SECOND CIRCUIT ISSUES IMPORTANT NEW OPINION ON THE TOPIC OF “CLAIMS” TO THE UNITED STATES
As regular readers of this blog know, one of the central issues for lawyers litigating qui tam/false claims act cases is finding the “claims” at issue. In my humble opinion, the best way to analyze any false claims act case is to find the claim first, and work backwards from there.
Today we will look at an interesting new opinion issued last week on this topic by the United States Court of Appeals for the Second Circuit. The case is styled United States ex rel. Krause and Bishop v. Wells Fargo, N.A.
But first, a word of caution. The Federal Reserve System was established in 1913 when the world economy (and even our national economy) was considerably less complex. As the world-economic system has grown and developed over the last 106 years so too has our understanding of the Fed and what it does.
As Judge Katzman is quick to point out early on in his opinion, the ruling in this case is a narrow one and may well not apply to other issues involving the Fed. That was likley a wise exercise of judicial restraint, because he recognized that any opinion interpretating critical and fundamental definitions at the Fed could have wide ramifications indeed.
THE FEDERAL RESERVE BANK SYSTEM
“The Fed” is comprised of twelve FRBs, which are separately incorporated banks dispersed geographically throughout the country, and a Board, which is based in Washington, D.C. The Fed is an independent agency within the executive branch. See 12 U.S.C. §§ 241‐252, 264, 341‐362.
Many people are not aware of this, but when a person “negotiates” a check delivered to them (which is legalese for saying they deposit the check into thier bank account or cash it), they do not actually present a claim to the bank on which the check is drawn. Rather, they present a claim to the FRB, which then, in turn, presents the claim to the bank on which the check is drawn. So, in this instance, the FRB serves as a clearinghouse for all checks.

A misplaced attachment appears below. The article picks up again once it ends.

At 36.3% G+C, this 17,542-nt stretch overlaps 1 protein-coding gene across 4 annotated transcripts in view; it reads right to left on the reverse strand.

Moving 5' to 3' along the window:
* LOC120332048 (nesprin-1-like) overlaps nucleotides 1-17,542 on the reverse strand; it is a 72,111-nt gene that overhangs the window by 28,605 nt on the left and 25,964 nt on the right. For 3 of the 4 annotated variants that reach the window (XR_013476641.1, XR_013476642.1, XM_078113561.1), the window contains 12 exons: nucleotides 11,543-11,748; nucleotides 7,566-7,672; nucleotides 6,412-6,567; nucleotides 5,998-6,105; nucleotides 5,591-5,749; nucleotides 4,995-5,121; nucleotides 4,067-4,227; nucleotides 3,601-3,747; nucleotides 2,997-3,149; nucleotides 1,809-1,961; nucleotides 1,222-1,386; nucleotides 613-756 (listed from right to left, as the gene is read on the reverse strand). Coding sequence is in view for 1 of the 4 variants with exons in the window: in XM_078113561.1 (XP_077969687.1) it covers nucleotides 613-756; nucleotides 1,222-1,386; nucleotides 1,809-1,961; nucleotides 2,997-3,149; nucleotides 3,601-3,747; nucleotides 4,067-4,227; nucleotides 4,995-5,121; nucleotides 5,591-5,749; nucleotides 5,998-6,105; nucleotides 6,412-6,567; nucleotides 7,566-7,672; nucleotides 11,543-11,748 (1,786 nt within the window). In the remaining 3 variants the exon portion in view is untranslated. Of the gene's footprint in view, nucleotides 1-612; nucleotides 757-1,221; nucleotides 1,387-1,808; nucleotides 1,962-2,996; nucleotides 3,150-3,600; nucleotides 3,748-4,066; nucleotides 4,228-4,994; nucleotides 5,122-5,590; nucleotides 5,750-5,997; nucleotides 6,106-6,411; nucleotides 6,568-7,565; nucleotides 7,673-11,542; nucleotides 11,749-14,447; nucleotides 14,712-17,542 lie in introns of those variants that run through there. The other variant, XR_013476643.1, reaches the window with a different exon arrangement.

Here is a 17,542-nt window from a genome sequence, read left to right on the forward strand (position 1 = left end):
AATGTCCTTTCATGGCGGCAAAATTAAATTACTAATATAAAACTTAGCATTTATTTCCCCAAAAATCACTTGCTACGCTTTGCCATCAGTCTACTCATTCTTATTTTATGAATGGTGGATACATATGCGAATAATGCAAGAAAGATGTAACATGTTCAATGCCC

As it turns out, this is most likley the simplest thing the FRB does. The functions of the Fed are many and varied and, in case anyone has been in a cave recently, the Fed has a major impact on the world economy.
But alas, the Fed is not financed using tax dollars. Instead, the Fed is financed by its member institutions — i.e., American banks. Just as consumers maintain bank accounts at banks like Wachovia and Wells Fargo, banks like Wachovia and Wells Fargo maintain bank accounts at the FRBs.
Also of interest: by law, the United States Treasury controls the issue of coins, but the Federal Reserve controls the issue of paper money.
THE ALLEGATIONS OF THE QUI TAM COMPLAINT
Relators filed thier case in 2011 in the Southern District of New York. They alleged that Wells Fargo and Wachovia fraudulently requested loans from the FRBs and that, through the Fed’s emergency lending facilities, “the United States provided significant funding . . . to the Defendants, amounting to at least tens of billions of dollars.”
The relators asserted two theories of liability: implied false certification and express false certification.
The question is whether a fraudulent loan request made to one of the FRBs is an effort to defraud a private entity or an effort to defraud the United States. Even more specifically, this question breaks down into three distinct questions: (1) Are FRB officers and employees officers and employees of the federal government? (2) Are the FRBs “agents of the United States” as defined in the FCA? and (3) Are fraudulent loan requests to the Fed claims to the United States?
The answer to the first question is no, yes and yes, at least in the context of this case…
THE COURT’S NARROW RULING
The opinion makes for an interesting and complex read — in order to do it the justice it deserves, I will cover it some detail in a second post…stay tuned readers.